PR TECHNIQUE ANRs: One way to guarantee ANR placement: pay for it - The difficulty of tracking ANR usage has led some PR pros to guarantee placement by paying for it. Moses Frenck explores the controversy over whether these ’guaranteed placement%2

Unlike with video news releases, which contain electronic coding for tracking, audio news releases are usually tracked by physically calling each radio station and asking whether a particular ANR was used.

Unlike with video news releases, which contain electronic coding for tracking, audio news releases are usually tracked by physically calling each radio station and asking whether a particular ANR was used.

Unlike with video news releases, which contain electronic coding

for tracking, audio news releases are usually tracked by physically

calling each radio station and asking whether a particular ANR was

used.



This process, however, is tedious and time-consuming. So some ANR

producers and distributors buy radio airtime to provide their clients

with a certain number of ’guaranteed placements,’ thereby eliminating

the need to track with call-backs - or to pitch the story in the first

place. ’We regularly buy some airtime to distribute our material,’ says

Mike Hill, president of News Broadcast Network in New York.



The practice of guaranteeing placements by paying for airtime is nothing

new. But the methods producers and distributors employ to make their

’advertorials’ sound less ’adver’ and more ’torial’ have some industry

pros saying the practice is unethical. Others say it’s perfectly

legitimate.



Peter Himler, EVP of media relations at Burson-Marsteller, says he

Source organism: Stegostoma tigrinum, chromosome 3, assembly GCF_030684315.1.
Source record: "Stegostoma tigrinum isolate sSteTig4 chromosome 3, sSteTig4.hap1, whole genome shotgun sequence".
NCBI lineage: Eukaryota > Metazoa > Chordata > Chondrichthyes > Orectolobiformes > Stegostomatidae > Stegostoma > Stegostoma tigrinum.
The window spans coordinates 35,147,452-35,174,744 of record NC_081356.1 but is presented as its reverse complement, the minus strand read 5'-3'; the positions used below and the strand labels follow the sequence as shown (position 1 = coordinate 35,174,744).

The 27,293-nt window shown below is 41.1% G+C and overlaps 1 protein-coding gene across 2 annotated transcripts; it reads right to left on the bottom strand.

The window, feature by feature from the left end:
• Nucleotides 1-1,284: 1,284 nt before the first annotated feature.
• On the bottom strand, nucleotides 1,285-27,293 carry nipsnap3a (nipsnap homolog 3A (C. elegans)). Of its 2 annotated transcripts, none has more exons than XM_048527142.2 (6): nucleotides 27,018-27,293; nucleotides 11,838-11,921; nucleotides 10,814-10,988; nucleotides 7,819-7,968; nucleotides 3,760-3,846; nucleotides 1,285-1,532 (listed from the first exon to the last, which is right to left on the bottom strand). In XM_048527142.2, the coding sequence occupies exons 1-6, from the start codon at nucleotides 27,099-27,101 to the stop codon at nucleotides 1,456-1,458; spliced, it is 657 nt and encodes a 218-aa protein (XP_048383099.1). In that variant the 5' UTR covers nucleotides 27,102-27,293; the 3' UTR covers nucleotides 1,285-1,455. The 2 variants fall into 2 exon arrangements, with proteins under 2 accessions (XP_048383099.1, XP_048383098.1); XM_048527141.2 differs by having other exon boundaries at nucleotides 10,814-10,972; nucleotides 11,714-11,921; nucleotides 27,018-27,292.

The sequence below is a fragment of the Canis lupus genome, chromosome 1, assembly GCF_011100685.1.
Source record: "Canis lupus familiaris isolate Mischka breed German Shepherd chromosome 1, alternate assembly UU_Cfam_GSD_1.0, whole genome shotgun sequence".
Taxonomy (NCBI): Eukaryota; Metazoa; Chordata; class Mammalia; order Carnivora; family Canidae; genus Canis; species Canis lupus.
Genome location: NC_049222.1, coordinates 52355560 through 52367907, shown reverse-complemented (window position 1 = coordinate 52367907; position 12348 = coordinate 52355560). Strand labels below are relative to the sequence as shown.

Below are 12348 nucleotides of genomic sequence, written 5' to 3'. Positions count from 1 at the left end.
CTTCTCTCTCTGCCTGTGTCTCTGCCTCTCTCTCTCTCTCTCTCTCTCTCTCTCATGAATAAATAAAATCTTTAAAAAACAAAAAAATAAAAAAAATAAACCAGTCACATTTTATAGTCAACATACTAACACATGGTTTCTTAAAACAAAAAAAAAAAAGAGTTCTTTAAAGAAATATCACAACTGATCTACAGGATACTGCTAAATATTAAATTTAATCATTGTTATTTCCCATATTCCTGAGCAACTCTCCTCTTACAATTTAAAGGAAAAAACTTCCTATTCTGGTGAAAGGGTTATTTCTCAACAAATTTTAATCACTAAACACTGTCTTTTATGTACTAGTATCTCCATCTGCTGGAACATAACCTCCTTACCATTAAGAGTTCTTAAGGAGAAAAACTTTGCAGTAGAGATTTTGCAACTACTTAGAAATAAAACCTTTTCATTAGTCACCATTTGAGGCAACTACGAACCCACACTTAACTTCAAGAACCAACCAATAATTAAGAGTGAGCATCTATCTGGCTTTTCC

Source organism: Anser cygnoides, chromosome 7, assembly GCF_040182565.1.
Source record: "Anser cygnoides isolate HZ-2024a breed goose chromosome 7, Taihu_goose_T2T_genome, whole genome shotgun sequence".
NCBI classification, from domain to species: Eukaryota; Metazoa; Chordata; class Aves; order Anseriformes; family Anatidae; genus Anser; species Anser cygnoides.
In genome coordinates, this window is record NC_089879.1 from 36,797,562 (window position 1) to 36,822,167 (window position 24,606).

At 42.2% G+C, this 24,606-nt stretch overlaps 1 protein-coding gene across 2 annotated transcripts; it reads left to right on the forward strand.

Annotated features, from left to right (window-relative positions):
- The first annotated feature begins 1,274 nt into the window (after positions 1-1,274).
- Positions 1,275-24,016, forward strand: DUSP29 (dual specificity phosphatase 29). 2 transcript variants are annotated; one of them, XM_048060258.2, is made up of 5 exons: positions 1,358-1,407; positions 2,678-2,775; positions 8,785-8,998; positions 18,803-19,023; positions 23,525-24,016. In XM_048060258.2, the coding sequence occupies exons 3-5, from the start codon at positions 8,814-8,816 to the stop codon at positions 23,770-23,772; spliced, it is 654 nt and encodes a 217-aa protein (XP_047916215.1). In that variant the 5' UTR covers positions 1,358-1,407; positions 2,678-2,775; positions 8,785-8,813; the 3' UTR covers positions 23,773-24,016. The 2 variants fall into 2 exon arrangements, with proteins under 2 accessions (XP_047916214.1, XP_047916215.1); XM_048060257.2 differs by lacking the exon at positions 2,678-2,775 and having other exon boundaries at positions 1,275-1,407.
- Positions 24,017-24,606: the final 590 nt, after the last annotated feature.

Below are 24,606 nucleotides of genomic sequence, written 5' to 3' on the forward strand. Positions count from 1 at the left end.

believes the practice is limited to smaller radio stations. He also says

he trusts that a radio station’s journalistic integrity would prevail

when choosing to air paid ANRs. ’I would like to think the more

established radio stations are identifying those ANRs as advertorials,’

Himler says. ’If they are not, I find it ethically questionable on the

part of the radio station. It’s also a little deceitful on the part of

the purchaser.’



Paid ANRs are regular 30- or 60-second spots that run like commercials

but sound like news items and are placed adjacent to or in-between

newscasts.



News Broadcast, for example, produces 60-second news features that deal

with a variety of subjects (including a client’s message) and ’that has

the same resonance as a news story and is placed within or just

following a newscast,’ Hill claims.



Due to the large number of ANRs submitted to stations, only a handful

get aired, so paid ANRs eliminate the uncertainty of whether a story

will get coverage. Kevin Foley, president of Atlanta-based KEF Media

Associates, says the time-saving aspect in terms of not having to pitch

is worth the money.



Foley adds that the issue of producing advertorials is usually initiated

by his clients during the pitch meeting, who ask what placements can be

guaranteed. ’As PR people we can’t guarantee anything without actually

buying the space or airtime,’ Foley says he tells clients. (Some clients

don’t like the idea and decline the paid route.)



And then there’s the tracking problem. In addition to the follow-up

calls, ineffective reply cards are sent to the stations. Some companies

are in the process of developing coding technology to track ANRs like

video news releases, but the industry’s desire for a uniform system is

prolonging the process.



Foley says the paid placements allow him to produce a report for clients